Luckily for me, not only are turbos my specialty, but I've identified almost every aspect of the failed attempts, and I should have FAR more luck than them.

44Dwarf
44Dwarf UberDork
10/27/18 9:53 p.m.

The kart shop a friend works at uses similar unit but the pump fits the crank directly so no chain loses and no worry of busted chains going flying around at max torque.

I need to break out my water brake bike chasis dyno and upgrade to electronics and data logging.

Please don't try burning brake cleaner it can be deadly it can make deadly nerve gas (phosgene gas) 

 

stuart in mn
stuart in mn UltimaDork
10/27/18 10:00 p.m.

Please don't try burning brake cleaner it can be deadly it can make deadly nerve gas (phosgene gas) 

That's chlorinated brake cleaner, non-chlorinated is more common these days.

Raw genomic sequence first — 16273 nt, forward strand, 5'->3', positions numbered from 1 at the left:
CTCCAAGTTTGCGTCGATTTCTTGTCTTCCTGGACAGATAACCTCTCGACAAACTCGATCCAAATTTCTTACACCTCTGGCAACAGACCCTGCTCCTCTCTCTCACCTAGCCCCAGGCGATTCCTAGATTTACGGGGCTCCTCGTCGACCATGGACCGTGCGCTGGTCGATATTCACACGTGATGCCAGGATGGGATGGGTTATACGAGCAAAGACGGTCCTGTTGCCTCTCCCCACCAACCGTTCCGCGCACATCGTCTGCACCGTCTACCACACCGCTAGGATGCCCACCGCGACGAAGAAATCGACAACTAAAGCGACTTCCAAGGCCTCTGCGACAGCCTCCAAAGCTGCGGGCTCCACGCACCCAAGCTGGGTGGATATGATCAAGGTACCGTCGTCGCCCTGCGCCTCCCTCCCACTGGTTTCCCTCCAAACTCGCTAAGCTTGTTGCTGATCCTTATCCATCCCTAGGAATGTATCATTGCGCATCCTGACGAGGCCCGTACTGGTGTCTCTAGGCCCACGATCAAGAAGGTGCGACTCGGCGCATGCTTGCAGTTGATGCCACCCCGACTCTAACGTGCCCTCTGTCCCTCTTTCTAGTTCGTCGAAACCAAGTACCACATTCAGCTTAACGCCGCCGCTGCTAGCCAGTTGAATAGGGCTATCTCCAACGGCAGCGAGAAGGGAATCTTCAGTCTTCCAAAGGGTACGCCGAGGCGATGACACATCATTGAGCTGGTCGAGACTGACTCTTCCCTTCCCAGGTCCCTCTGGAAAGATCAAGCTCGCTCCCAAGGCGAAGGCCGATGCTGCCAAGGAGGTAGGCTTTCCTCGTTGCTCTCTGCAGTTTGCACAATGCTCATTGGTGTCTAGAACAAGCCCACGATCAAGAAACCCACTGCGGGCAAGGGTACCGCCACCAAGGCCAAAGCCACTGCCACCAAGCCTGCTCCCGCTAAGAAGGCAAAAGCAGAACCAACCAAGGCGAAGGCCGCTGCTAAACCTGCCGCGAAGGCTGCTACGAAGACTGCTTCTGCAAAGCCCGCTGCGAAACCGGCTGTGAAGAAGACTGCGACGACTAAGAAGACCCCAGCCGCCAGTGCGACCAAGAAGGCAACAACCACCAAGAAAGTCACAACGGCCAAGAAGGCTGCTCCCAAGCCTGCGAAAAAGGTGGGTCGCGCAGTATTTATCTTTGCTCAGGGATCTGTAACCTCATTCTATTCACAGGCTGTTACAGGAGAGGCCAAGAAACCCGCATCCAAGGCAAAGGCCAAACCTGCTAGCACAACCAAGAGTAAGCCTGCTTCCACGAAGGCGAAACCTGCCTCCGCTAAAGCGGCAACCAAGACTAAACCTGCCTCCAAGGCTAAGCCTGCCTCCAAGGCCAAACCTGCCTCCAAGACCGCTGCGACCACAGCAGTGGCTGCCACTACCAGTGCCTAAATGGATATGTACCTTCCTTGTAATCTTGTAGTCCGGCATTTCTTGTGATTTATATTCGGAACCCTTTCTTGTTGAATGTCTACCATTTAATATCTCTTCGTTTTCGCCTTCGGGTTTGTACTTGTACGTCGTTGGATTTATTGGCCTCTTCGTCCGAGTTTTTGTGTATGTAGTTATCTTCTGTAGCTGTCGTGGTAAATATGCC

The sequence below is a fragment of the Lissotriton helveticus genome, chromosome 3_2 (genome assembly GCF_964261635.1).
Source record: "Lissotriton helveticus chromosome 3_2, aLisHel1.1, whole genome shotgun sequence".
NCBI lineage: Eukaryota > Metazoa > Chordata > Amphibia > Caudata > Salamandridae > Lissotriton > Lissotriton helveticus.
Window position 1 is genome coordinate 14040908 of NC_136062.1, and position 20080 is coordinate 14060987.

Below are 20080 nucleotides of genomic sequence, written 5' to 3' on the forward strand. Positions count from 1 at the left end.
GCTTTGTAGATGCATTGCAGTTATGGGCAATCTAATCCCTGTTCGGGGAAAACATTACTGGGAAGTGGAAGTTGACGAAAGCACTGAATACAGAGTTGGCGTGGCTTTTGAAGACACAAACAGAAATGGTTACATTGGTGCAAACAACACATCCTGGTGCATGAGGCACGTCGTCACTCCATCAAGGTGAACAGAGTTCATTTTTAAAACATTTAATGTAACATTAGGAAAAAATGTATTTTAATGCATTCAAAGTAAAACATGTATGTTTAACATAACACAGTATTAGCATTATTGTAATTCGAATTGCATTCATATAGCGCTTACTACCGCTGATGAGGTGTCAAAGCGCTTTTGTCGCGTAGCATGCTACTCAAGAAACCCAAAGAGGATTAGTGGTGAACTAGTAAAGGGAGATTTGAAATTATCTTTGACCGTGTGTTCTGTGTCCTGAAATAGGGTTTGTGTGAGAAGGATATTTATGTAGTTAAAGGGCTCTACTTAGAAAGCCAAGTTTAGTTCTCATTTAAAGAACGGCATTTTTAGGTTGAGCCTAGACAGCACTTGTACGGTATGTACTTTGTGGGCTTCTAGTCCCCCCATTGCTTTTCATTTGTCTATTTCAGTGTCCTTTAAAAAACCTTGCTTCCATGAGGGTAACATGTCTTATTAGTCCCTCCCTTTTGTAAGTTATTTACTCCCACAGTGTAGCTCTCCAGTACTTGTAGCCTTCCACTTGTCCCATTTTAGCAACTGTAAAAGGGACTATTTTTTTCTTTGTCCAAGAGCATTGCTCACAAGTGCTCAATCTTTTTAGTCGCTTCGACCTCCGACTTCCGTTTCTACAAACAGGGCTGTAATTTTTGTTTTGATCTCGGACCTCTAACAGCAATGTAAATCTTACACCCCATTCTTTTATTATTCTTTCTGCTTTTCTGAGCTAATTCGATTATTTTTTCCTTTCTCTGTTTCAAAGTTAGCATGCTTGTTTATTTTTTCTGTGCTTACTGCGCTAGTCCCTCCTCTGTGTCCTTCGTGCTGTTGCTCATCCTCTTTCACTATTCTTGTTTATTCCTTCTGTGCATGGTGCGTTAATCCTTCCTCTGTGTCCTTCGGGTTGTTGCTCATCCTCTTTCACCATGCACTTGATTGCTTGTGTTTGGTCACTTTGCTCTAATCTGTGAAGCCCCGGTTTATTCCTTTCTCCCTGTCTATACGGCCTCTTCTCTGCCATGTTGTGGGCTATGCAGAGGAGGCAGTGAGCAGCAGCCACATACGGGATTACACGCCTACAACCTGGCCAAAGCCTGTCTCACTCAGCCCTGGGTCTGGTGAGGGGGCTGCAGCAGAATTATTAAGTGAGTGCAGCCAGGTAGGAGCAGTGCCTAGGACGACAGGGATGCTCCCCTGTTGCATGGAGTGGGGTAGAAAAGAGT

AwesomeAuto
AwesomeAuto Reader
10/27/18 10:01 p.m.

Non-chlorinated brake cleaner only. No worries.

The problem with fitting it directly to the crank is the RPM. I entertained the idea for a while, but the range of pumps I'm using was intended for diesel powered heavy equipment, so RPM is typically limited between 2600 and 3600 RPM. I gear down the ratio with sprockets to keep the pump RPM below the maximum recommendation. 

This is the first design I came up with. The 2nd design will face the engine 180 degrees of the pump and run a MUCH shorter chain. Even with the current design, a chain guard is being designed that will keep it in check in the case of a breakage.

Pump and chain inertia are accounted for in the code, so no real losses there, either. 
I've thought of "almost" everything. There are still a lot of fine tuning issues I need to deal with.